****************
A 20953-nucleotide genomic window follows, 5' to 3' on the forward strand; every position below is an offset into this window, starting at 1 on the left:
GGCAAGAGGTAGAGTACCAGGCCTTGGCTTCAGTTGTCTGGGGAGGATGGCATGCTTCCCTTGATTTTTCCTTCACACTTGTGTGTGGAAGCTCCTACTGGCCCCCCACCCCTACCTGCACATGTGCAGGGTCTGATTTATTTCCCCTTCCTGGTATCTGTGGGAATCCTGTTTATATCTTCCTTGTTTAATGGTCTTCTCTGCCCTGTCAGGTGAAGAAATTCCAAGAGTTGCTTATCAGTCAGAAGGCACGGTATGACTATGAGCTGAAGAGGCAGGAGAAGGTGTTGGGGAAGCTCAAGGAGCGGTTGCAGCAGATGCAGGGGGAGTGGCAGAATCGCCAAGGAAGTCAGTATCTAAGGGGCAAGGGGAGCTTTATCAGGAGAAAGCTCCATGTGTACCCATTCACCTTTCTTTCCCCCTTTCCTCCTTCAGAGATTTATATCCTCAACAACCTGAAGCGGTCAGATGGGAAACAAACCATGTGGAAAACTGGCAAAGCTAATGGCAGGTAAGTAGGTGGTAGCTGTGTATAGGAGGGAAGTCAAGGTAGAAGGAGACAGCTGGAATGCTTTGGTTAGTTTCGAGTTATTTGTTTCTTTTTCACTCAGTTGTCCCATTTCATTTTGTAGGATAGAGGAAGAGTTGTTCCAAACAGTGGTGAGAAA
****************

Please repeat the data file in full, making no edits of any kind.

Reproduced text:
A 20953-nucleotide genomic window follows, 5' to 3' on the forward strand; every position below is an offset into this window, starting at 1 on the left:
GGCAAGAGGTAGAGTACCAGGCCTTGGCTTCAGTTGTCTGGGGAGGATGGCATGCTTCCCTTGATTTTTCCTTCACACTTGTGTGTGGAAGCTCCTACTGGCCCCCCACCCCTACCTGCACATGTGCAGGGTCTGATTTATTTCCCCTTCCTGGTATCTGTGGGAATCCTGTTTATATCTTCCTTGTTTAATGGTCTTCTCTGCCCTGTCAGGTGAAGAAATTCCAAGAGTTGCTTATCAGTCAGAAGGCACGGTATGACTATGAGCTGAAGAGGCAGGAGAAGGTGTTGGGGAAGCTCAAGGAGCGGTTGCAGCAGATGCAGGGGGAGTGGCAGAATCGCCAAGGAAGTCAGTATCTAAGGGGCAAGGGGAGCTTTATCAGGAGAAAGCTCCATGTGTACCCATTCACCTTTCTTTCCCCCTTTCCTCCTTCAGAGATTTATATCCTCAACAACCTGAAGCGGTCAGATGGGAAACAAACCATGTGGAAAACTGGCAAAGCTAATGGCAGGTAAGTAGGTGGTAGCTGTGTATAGGAGGGAAGTCAAGGTAGAAGGAGACAGCTGGAATGCTTTGGTTAGTTTCGAGTTATTTGTTTCTTTTTCACTCAGTTGTCCCATTTCATTTTGTAGGATAGAGGAAGAGTTGTTCCAAACAGTGGTGAGAAA